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Founder - WindowRealm.co
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41 Posts
Discussion Starter · #1 ·
Hi Window Peeps! Are you on social networks like twitter? Have you generated any business in this new medium? If so, would you share your strategy for success?

I see a post here about facebook where everyone's posted their pages, how about twitter - post your username/page on twitter so we can follow!

Here is mine: twitter.com/windowrealm
 

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Founder - WindowRealm.co
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41 Posts
Discussion Starter · #5 ·
Even better!

Thanks Angus! Not sure how I missed that one.
 

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The Deck Guy
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3,126 Posts
Twitter marketing is pointless for small business or anyone who isnt a celebrity. Their, I said it.
I used to think the same thing until I begrudgingly setup a Twitter account.

Twitter is actually a good educational/informational resource.

By following other contractors around the country, you will definitely get onto some interesting articles you probably wouldn't see otherwise.

Other things Twitter is better than traditional web-based services are things like local news, traffic, ski reports, coupons, specials, etc...

This info comes to me rather than me having to go find it.

And yes...it is fun to follow Bob Saget. There...I said it. :laughing:
 

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Registered
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7,181 Posts
Greg Di said:
I used to think the same thing until I begrudgingly setup a Twitter account.

Twitter is actually a good educational/informational resource.

By following other contractors around the country, you will definitely get onto some interesting articles you probably wouldn't see otherwise.

Other things Twitter is better than traditional web-based services are things like local news, traffic, ski reports, coupons, specials, etc...

This info comes to me rather than me having to go find it.

And yes...it is fun to follow Bob Saget. There...I said it. :laughing:
Yes, it has uses but I don't see many future customers following you on twitter.
 

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Builder/Remodeler
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3,822 Posts
I owe a great deal of the PR exposure and recognition I've received over the last year to social media, and that includes Twitter. I've used it to build relationships with colleagues, media professionals, and thought leaders across the country since the Fall of '09. As a reputation and credibility builder, it's a very powerful tool. You don't have to be a celebrity, but you do have to be genuine.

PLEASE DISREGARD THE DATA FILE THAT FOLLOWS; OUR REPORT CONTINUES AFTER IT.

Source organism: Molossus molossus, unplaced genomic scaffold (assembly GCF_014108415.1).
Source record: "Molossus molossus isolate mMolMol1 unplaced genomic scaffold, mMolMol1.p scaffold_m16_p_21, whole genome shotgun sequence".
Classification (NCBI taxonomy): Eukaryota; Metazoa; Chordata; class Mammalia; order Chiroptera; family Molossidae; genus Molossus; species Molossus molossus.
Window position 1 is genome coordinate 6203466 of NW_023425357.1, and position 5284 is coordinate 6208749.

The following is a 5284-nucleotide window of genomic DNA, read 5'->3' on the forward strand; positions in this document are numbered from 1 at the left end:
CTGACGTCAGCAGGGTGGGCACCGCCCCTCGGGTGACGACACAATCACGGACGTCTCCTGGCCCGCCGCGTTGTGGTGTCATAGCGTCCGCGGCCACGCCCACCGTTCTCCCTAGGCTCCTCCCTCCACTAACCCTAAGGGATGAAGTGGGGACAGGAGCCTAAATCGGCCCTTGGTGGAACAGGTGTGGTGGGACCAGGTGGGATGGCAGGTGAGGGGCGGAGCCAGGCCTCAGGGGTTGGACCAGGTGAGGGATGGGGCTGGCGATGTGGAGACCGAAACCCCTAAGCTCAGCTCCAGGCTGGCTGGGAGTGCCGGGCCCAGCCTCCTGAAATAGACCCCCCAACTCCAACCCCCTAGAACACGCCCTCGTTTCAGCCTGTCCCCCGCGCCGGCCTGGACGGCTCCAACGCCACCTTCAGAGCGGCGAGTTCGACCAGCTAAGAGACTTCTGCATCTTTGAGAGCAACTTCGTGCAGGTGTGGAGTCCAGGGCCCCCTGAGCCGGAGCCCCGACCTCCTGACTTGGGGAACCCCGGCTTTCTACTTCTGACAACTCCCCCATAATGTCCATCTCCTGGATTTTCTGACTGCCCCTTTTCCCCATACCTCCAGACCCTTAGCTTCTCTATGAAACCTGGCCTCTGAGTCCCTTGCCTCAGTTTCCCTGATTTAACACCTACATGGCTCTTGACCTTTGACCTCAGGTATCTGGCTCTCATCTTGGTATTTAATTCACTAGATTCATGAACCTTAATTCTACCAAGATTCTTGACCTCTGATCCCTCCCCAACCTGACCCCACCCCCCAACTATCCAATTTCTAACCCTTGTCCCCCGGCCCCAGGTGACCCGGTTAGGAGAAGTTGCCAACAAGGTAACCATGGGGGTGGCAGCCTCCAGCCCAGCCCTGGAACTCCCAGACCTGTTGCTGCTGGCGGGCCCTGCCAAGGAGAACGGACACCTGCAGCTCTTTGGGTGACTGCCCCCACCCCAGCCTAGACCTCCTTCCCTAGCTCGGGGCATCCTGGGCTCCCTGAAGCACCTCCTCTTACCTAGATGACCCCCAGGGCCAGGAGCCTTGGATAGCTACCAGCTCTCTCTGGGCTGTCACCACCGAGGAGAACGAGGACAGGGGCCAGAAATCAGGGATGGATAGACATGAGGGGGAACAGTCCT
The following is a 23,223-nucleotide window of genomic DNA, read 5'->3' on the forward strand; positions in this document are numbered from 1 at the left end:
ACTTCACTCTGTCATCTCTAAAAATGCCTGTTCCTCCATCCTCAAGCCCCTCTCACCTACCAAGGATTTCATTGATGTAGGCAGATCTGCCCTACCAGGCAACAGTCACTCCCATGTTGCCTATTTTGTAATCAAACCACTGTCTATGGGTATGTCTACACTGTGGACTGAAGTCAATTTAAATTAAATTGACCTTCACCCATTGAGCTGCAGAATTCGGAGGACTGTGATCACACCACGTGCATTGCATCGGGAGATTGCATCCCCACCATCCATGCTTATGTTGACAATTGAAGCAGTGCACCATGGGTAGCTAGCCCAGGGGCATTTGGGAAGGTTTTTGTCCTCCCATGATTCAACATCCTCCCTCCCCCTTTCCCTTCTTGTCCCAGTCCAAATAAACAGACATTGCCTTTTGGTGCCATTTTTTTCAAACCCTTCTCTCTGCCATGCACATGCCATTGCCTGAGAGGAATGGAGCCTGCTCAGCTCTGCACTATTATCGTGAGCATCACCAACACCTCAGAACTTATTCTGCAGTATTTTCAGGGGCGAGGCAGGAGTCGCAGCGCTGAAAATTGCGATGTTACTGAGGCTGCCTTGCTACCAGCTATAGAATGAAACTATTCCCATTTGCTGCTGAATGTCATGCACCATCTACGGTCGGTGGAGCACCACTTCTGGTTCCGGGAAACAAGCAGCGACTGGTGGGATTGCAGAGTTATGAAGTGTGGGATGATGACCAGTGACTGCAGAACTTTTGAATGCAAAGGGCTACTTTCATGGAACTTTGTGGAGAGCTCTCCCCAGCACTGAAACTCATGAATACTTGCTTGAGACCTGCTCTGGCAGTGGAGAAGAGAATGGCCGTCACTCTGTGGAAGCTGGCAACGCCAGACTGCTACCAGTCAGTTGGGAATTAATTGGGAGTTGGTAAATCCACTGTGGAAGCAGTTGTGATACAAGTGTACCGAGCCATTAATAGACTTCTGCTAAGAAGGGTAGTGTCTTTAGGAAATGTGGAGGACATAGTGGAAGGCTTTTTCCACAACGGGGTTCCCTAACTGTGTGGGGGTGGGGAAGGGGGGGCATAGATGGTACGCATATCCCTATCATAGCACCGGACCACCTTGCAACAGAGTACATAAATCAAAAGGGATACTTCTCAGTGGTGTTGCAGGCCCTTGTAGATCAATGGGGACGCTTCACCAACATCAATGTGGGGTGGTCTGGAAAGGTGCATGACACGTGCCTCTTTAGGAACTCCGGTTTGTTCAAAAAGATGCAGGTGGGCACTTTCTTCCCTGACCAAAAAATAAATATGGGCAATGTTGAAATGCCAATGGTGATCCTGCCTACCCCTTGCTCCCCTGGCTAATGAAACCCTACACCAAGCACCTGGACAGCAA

The Big50 award, the cover of Professional Remodeler this month, and numerous article mentions--including a piece in this month's Holmes on Homes magazine--all traced to connections I've made through Twitter, LinkedIn, Facebook, and the forums.

Social media supports a good marketing plan, it doesn't replace it. While many of those in my online networks are outside of my market, over the last 6 months I've seen a big increase in the number of local Twitter connections. Most of them are professionals who use it to promote their own businesses--but those folks sit squarely in my target demographic.

As Greg said, it's also a great tool to connect and learn from other professionals in your industry. If you're good at what you do, and have meaningful things to say, social media is a powerful tool to leverage your reputation and reach.

Pointless for small business? I'll have to respectfully but strongly disagree. To me it's been a very big influence multiplier.
 

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I have had a twitter account since June. I can't find anyone who uses it. Majority of people stop posting on twitter after the first month. I know I did.

It's good to know it can work but how did you first get in contact with those people? Was it through twitter or a different source?
 

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4,967 Posts
I owe a great deal of the PR exposure and recognition I've received over the last year to social media, and that includes Twitter. I've used it to build relationships with colleagues, media professionals, and thought leaders across the country since the Fall of '09. As a reputation and credibility builder, it's a very powerful tool. You don't have to be a celebrity, but you do have to be genuine.

The Big50 award, the cover of Professional Remodeler this month, and numerous article mentions--including a piece in this month's Holmes on Homes magazine--all traced to connections I've made through Twitter, LinkedIn, Facebook, and the forums.

Social media supports a good marketing plan, it doesn't replace it. While many of those in my online networks are outside of my market, over the last 6 months I've seen a big increase in the number of local Twitter connections. Most of them are professionals who use it to promote their own businesses--but those folks sit squarely in my target demographic.

As Greg said, it's also a great tool to connect and learn from other professionals in your industry. If you're good at what you do, and have meaningful things to say, social media is a powerful tool to leverage your reputation and reach.

Pointless for small business? I'll have to respectfully but strongly disagree. To me it's been a very big influence multiplier.
I don't think twitter is a bad thing, that's wouldn't be right. I do think it's totally unnecessary though. If you are good at blogging you don't need Facebook or twitter.